Fred Contrada, The Republican By Fred Contrada, The Republican
on October 31, 2013 at 2:55 PM
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NORTHAMPTON Academy of Music patrons will be able to sit back in comfort and enjoy the grandeur of the 1891 building, pending the success of the Academy’s first capital campaign.

The campaign, which kicked off with a gala Wednesday night at the theater, is seeking to raise $100,000 toward a $600,000 project that includes replacing the building’s 800 seats, which date back half a century or more, with new one geared to improve the comfort of the more than 50,000 patrons who attend plays, concerts and other events every year. The project will also restore the ornate plaster damaged by a leaky roof and, in a feat similar to the restoration of the Sistine Chapel, return the interior to its original colors.

The state and Northampton, which owns the building, have already committed $500,000, leaving the Academy to raise the remaining money from the community.

“The Academy serves the community in so many ways,” said Andrew Crystal, president of the theater’s board of directors. He noted that local groups such as the Pioneer Valley Ballet and the Pioneer Valley Performing Arts Charter Public School are among the companies that perform at the theater.

“Where else can you be a member of the audience one day, and on the stage as a cast member the next?” he asked.

Built by Northampton native Edward H. R. Lyman, the Academy of Music opened as a state-of-the art opera house. Lyman deeded the building to the city in 1892, making it the nation’s first municipally owned theater. The full-fly proscenium stage and full-size screen are unique in the region, according to executive director Debra J’Anthony.

“The vast majority of full-fly theaters are motorized now,” she said. “Our hemp rope and pulley system has become a real rarity, and we intend to keep it.”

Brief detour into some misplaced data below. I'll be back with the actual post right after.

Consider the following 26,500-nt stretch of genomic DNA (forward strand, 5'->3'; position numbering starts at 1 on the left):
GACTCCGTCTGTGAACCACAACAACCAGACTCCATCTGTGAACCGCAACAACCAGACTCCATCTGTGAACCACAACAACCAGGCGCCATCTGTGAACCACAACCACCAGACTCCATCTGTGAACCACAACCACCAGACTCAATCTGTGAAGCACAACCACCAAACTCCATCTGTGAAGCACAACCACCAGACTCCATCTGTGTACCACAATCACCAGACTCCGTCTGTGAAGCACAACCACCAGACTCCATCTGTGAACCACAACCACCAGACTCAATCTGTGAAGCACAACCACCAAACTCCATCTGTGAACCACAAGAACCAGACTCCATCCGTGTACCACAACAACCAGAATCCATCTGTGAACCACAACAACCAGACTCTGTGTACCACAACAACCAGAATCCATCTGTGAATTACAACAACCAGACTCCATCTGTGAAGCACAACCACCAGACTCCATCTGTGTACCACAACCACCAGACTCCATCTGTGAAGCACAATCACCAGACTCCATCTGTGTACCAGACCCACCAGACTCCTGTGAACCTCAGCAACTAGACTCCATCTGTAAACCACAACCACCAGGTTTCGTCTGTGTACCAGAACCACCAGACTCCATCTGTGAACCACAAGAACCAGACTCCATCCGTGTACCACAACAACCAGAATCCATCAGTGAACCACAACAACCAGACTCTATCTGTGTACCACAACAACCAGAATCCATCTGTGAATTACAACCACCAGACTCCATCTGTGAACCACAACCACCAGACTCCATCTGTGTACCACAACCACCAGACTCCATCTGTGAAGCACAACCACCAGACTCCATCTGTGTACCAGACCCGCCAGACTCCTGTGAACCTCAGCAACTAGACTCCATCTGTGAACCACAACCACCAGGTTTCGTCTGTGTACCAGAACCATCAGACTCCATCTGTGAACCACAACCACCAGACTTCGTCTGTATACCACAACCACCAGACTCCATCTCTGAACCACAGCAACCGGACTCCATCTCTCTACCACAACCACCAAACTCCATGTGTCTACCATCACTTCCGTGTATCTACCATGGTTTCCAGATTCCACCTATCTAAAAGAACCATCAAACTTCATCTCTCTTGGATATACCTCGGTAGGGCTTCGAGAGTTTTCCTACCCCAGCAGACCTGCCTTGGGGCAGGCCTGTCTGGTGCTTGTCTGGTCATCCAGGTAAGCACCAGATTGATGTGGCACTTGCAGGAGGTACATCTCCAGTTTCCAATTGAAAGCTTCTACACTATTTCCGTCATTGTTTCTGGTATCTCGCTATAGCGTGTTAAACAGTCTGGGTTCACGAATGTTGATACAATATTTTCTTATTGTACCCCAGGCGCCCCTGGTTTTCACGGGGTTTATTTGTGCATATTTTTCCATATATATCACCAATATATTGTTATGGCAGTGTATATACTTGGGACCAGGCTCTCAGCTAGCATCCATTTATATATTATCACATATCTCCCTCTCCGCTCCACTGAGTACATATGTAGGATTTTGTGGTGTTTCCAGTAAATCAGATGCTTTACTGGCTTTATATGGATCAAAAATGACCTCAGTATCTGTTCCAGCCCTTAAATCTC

Among the legends who have appeared on the Academy’s stage are Mae West, Harry Houdini, Rudolph Valentino and Boris Karloff. However, just as time has taken its toll on the building itself, the changing economy and public tastes forced the Academy to revamp its mission. In 2007, it announced it would stop showing first-run movies and focus more on live performances. It now has seven resident companies and partners, all local.

Gail Yacuzzo, who is on the Academy’s board of directors, said the drawings displayed by architect Thomas Douglas at the gala were well received by those in attendance.

“Tom Douglas has been an integral part of the historical research,” she said.

After seeing the Academy go through some hard times when she first joined the board in 200, Yacuzzo said she is “incredibly optimistic” about its future. Thanks in great part to $2 million in state aid secured by the local political delegation, the building had already had major structural work.

“This last piece is more about the interior glory of the building and the comfort of the patrons,” she said.

J’Anthony said the new seats are among the most eagerly awaited improvements.

“Anyone familiar with the Academy knows the seats are a big issue,” she said, noting the current ones were installed in the 1960s or earlier. “Our patrons will be a lot more comfortable in the plush new ones we’ve picked out. We’ll also be modifying the seating plan to provide more wheelchair positions.”

Douglas Architects earned a Massachusetts Historical Commission Preservation Award and a Northampton Historical Commission Award, for its restoration work on the Calvin Theater. Former mayor Mary Clare Higgins, who also attended the party, said the Academy needs a similar make-over.

“It’s a legacy building for the city and it needs care and attendance,” she said.